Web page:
Its a well known fact that the crew members of Baneblades are chosen exclusively on the grounds of how big their balls are. This makes them able to shout "Failure is the weakness of the enemy!" "Ready to unleash ELEVEN barrels of hell!" and "All guardsmen, Follow ME to GLOOREEEEY!" and being the only badass non-Hero unit in the entire Imperial Guard.
The Baneblade was introduced in DoWII's second expansion: Retribution, as the Imperial Guard's super heavy unit and one of the superunits, a title it shares with the Swarmlord, the Great Unclean One, the Avatar of Khaine once more (notably, the Avatar along with the Baneblade are the only returning superunits from the first Dawn of War series), the Battlewagon, and the Land Raider Redeemer (which is a different variant from the one in Dawn of War). It makes a centerpiece appearance in the second mission of the campaign where a renegade one chases your characters around while the crazy Scottish driver yells "IDDACARE WHOO YOU ARE! FELL DA MIGHTA'DA BANEBLADE!!" It then gets sodomized by rudimentary anti-armour turrets. On the upside, if you're playing space marines, you get to watch the Emperor's Fury running around a jungle path being chased by a giant tank (Benny Hill music optional, but encouraged).
It's still a moving fortress of rape that can decimate multiple tanks at a time and blow hordes of enemy units to bits and the strongest and toughest vehicle in the game (since it can't transport infantry like the Battlewagon and Land Raider Redeemer, it compensates with more firepower). The main difference is that while its main weapons systems (the BEHNBLADE cannon and the Demolisher Cannon) do much more damage than before, they don't function like the rest of its guns, they're used for special abilities that require manual targeting to fire, and cannot be fired at targets within minimum range. On top of that, this Baneblade has only TEN BARRELS OF HELL: the co-axial autocannon is there but is non-functional, which considerably reduces the overall firepower of this beast. Needless to say, the Baneblade requires a ton of support to use effectively, or otherwise it will be taken down in melee/at close range by just about anything (though all super units need support as well, so that's nothing new). Also, it's size means it can have difficulty maneuvering on certain maps (DoW II maps tend to not have as much open space as the original's).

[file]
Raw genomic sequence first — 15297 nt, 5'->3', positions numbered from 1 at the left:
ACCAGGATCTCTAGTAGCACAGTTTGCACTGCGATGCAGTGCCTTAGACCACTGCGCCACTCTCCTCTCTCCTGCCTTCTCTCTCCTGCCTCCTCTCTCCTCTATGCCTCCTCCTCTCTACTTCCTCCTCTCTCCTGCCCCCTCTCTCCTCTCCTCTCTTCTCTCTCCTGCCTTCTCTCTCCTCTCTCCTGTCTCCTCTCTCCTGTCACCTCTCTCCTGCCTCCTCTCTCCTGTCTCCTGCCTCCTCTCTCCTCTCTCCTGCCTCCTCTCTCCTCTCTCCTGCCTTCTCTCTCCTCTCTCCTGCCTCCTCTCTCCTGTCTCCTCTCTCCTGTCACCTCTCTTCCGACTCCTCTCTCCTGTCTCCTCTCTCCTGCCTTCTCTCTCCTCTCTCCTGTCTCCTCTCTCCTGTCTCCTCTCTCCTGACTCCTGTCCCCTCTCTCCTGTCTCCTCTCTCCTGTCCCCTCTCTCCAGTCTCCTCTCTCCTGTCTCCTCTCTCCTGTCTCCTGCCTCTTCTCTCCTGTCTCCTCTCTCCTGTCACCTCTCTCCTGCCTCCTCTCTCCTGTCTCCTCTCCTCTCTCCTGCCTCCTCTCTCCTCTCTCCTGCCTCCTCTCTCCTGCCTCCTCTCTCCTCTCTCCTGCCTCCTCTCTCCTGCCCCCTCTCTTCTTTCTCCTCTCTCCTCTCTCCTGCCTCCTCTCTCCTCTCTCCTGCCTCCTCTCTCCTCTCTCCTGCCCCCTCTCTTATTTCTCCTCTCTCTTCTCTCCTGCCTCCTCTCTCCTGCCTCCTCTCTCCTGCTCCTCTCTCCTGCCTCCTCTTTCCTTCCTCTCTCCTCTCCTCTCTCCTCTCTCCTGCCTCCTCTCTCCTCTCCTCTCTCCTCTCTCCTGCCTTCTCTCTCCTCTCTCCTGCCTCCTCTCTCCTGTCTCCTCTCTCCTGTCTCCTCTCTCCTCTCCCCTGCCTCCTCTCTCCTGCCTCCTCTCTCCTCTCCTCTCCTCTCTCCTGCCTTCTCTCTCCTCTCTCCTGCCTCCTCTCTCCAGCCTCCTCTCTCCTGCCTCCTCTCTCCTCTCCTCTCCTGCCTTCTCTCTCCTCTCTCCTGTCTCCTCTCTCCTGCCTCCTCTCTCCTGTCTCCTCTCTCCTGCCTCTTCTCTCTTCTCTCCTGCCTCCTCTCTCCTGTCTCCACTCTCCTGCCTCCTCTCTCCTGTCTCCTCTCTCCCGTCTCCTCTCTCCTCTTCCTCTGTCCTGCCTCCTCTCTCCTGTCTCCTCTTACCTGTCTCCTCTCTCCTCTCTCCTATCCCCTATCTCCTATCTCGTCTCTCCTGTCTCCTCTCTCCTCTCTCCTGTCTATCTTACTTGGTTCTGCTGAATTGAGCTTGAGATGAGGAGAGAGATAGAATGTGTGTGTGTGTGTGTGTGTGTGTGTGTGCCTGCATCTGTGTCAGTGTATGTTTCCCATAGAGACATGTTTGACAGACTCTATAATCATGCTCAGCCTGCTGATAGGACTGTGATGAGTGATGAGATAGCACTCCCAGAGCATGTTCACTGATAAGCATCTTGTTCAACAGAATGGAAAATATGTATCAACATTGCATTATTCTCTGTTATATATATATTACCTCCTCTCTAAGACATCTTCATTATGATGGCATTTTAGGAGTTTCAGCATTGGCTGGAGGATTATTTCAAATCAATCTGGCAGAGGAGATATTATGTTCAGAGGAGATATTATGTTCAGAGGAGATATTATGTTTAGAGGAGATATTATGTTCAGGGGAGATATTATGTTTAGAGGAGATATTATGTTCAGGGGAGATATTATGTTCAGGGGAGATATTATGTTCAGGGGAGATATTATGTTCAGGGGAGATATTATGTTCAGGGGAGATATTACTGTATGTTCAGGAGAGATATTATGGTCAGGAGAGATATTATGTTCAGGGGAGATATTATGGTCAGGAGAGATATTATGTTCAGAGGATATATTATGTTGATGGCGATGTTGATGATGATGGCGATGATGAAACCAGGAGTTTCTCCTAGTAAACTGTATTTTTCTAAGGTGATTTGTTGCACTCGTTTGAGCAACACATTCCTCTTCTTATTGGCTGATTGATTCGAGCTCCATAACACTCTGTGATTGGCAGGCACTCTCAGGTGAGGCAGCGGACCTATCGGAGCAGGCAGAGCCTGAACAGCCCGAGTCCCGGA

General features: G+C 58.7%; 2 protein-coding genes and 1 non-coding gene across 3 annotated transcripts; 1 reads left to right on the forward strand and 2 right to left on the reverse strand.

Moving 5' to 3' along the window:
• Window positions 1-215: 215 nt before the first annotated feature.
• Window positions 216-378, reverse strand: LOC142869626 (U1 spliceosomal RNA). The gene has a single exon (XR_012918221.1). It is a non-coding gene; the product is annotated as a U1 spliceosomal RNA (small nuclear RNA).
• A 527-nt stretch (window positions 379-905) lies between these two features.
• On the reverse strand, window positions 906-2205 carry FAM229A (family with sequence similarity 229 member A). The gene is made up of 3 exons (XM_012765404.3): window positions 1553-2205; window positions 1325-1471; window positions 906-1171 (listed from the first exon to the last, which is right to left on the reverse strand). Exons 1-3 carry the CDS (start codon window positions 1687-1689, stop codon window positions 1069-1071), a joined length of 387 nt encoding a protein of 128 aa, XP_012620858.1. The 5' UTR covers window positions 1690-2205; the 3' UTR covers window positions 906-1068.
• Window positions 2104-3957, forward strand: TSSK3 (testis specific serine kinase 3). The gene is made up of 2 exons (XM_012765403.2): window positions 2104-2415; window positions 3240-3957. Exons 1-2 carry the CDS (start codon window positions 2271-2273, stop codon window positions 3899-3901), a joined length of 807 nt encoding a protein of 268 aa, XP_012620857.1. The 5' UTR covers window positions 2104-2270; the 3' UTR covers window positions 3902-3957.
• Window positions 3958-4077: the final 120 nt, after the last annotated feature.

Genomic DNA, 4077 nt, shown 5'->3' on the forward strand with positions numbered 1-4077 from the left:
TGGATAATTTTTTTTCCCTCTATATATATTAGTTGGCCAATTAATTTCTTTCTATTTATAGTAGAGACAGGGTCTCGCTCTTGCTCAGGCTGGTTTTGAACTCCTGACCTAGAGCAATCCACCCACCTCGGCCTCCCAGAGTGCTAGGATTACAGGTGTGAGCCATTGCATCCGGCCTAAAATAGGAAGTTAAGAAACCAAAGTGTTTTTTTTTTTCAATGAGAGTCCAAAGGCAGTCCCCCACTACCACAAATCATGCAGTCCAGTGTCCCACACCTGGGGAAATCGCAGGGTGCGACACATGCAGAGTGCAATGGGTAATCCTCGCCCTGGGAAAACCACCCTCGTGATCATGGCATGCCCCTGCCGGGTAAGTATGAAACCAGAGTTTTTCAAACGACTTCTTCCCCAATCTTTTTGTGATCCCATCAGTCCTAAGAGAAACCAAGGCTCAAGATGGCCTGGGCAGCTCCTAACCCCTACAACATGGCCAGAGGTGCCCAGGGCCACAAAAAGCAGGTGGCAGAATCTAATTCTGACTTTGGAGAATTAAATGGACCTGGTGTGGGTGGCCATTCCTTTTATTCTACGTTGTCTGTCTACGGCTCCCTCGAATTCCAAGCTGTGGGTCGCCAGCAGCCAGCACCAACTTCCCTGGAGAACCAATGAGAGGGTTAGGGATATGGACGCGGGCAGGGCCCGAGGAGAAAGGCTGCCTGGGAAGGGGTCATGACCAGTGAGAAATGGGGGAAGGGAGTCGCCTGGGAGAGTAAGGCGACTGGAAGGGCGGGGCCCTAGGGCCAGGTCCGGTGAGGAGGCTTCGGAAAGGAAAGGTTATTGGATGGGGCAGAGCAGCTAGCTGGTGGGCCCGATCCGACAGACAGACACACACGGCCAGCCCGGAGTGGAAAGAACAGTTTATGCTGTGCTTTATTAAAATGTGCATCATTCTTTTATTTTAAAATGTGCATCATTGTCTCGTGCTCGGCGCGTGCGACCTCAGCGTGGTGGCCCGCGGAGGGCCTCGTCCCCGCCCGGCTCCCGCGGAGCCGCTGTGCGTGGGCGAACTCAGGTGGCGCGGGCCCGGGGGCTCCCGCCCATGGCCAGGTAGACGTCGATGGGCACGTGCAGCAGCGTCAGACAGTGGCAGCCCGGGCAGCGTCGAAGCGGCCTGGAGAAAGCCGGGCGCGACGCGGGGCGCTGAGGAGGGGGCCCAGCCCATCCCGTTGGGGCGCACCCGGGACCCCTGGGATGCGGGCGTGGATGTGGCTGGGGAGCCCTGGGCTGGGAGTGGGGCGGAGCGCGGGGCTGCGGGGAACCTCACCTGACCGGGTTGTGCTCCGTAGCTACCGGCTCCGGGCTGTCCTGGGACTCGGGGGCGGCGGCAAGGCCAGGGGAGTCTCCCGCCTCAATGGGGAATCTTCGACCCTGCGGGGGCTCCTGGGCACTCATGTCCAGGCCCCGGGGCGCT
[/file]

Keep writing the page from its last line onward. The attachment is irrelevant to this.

The Baneblade has achieved a bit of a mini-meme status because of Captain Apollo Diomedes of the Blood Ravens, who has this tendency to scream: "EET IS THE BEEEEHHHHNNNBLLADDDE", in the most awesomely hilarious voice possible, whenever he sees one. Unfortunetly, this meme is already old and overused.
The novel, titled Baneblade, is about lt. Lo Bannick and his quest to redeem himself from the grievous sin of killing his cousin in self-defense. He does this by signing on to the nearest imperial guard unit and starts the novel commanding a squadron of Leman Russes and then after an Ork ambush he gets a spot as third gunner on the Mars Triumphant.
In short it's written so you could fap to how awesome the Baneblade is. Ironically, the real star of the book is a dangerously intelligent Ork Wierdboy who's aware of the Emperor's presence in the warp and is trying to use vast amounts of a psychic amplifying crystal to literally turn himself into an Orkish Emperor. And he doesn't even die in the end.
- Baneblade Homebrew
- Russia made a scaled-up RC variant. Makes me wonder what the US did wrong not to get one too.
- Captain Diomedes' hit single: IT IS THE BEEEIIINBLADE!
- A Black Library's novel: BEEEIIINBLADE!!!
- THE BANEBLADETERIUM!
- How to build all eight versions of the Baneblade with just one Baneblade
General Sturnn likes it hot and heavy.